The hottest property in the sixties was Jaqueline Du Pre. Well, the hottest property in the world of classical music that is. Up to then, soloists were generally wrapped in the blanket of tradition and conformity. They would perform with the face of smugness born from a lifetime of adoration and sycophancy.
Jaqueline was a cellist. After the emergence of Paul Tortelier as a soloist of flair and flamboyance, Du Pre brought a refreshing wave of youthful intensity. She was young , attractive and gifted.
Along with her new husband, Daniel Barenboim she represented a new generation of dynamic performers ready to engage the young and smash the stoic grey sheen surrounding post-war classical music. She had enough competition. The Beatles were reaching incredible new heights in the world of popular music. There had also been a steady rise in easy listening. There was Mantovani, Manuel and his music of the mountains and Semprini. They were already icons of the middle of the road crew.
As a teenager learning the cello I couldn’t get enough of her. I scoured the radio and television listings hoping for a Du Pre fix. Then there was the shocking news; Jaqueline Du Pre could no longer play the cello. After a lifetime with the instrument she loved, she was no longer able to play it. It was the first time I’d heard of Multiple Sclerosis. On the radio, there were brief descriptions of what the illness did to people.
I took note. It sounded awful. You could think it but you couldn’t do it. It gave you disobedient lazy limbs. Why couldn’t they just do as they were told? I looked at my fingers. I moved them about in a sort of playing an instrument fashion. It was inconceivable. They were my bits. They did as I asked.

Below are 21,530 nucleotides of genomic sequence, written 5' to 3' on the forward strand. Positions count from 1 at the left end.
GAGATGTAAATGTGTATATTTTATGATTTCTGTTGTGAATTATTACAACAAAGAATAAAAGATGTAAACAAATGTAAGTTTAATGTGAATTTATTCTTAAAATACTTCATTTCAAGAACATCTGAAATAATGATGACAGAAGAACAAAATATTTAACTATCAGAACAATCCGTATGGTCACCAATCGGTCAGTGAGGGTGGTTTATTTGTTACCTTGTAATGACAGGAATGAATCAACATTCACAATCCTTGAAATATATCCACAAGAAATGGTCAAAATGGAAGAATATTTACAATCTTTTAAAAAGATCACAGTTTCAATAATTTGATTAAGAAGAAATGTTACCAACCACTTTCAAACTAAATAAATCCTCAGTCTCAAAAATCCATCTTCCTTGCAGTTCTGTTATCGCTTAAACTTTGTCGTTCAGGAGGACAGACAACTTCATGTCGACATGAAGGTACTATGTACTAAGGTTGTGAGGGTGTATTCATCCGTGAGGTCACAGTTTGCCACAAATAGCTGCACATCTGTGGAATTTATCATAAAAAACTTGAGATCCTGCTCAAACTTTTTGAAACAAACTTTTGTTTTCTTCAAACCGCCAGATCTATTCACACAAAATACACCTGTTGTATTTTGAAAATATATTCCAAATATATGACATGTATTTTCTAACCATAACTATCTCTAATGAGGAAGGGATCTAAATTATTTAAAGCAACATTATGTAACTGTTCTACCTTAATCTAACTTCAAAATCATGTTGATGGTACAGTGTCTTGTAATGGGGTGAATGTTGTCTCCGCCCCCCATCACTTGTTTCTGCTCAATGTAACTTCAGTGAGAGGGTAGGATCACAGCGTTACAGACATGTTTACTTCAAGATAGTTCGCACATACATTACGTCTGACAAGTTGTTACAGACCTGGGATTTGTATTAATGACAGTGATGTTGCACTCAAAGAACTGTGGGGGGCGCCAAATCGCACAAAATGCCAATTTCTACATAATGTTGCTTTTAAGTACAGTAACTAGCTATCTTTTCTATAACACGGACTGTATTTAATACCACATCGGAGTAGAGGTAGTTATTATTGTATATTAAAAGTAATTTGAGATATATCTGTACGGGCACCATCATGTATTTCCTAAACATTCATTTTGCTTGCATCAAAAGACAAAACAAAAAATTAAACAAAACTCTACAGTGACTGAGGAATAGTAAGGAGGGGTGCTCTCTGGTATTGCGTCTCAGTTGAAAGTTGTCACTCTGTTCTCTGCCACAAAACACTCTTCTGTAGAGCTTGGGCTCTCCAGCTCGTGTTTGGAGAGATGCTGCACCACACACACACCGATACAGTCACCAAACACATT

Jaqueline Du Pre died in 1987. By that time, I had seen some signs. The first signs were gentle if rather puzzling. On a few occasions in the very early eighties, I noticed my tingling legs. It was nothing and I joked with myself that it was the first signs of Multiple Sclerosis. That is no joke. I distinctly remember walking home after a Sunday night at the King’s Arms in Seacombe. It was early spring and mild. I wore a reversible jacket with Lee jeans and Levi boots.
It went through my mind. But I was still playing tennis and cycling everywhere. Then in May of 1983, a lot of my left-hand side felt numb and tingly. It didn’t last but my first reaction was to exercise more. I thought it was something to do with my over-indulgence. After all, I’d bought a car so I was less active. Then there was an incident in 1986. I was in Leicester for a football match. I’d had a skinful at lunch-time and I don’t really remember the game. What I do remember is feeling myself collapse and planting my chin into the bottom of a lamp-post. Ouch!
The following year, I had developed a funny sort of spasm down my right-hand side. “It doesn’t make sense,” was the total sum of my GPs analysis. And there ends the first part of my journey into the abyss. Thank-you for reading.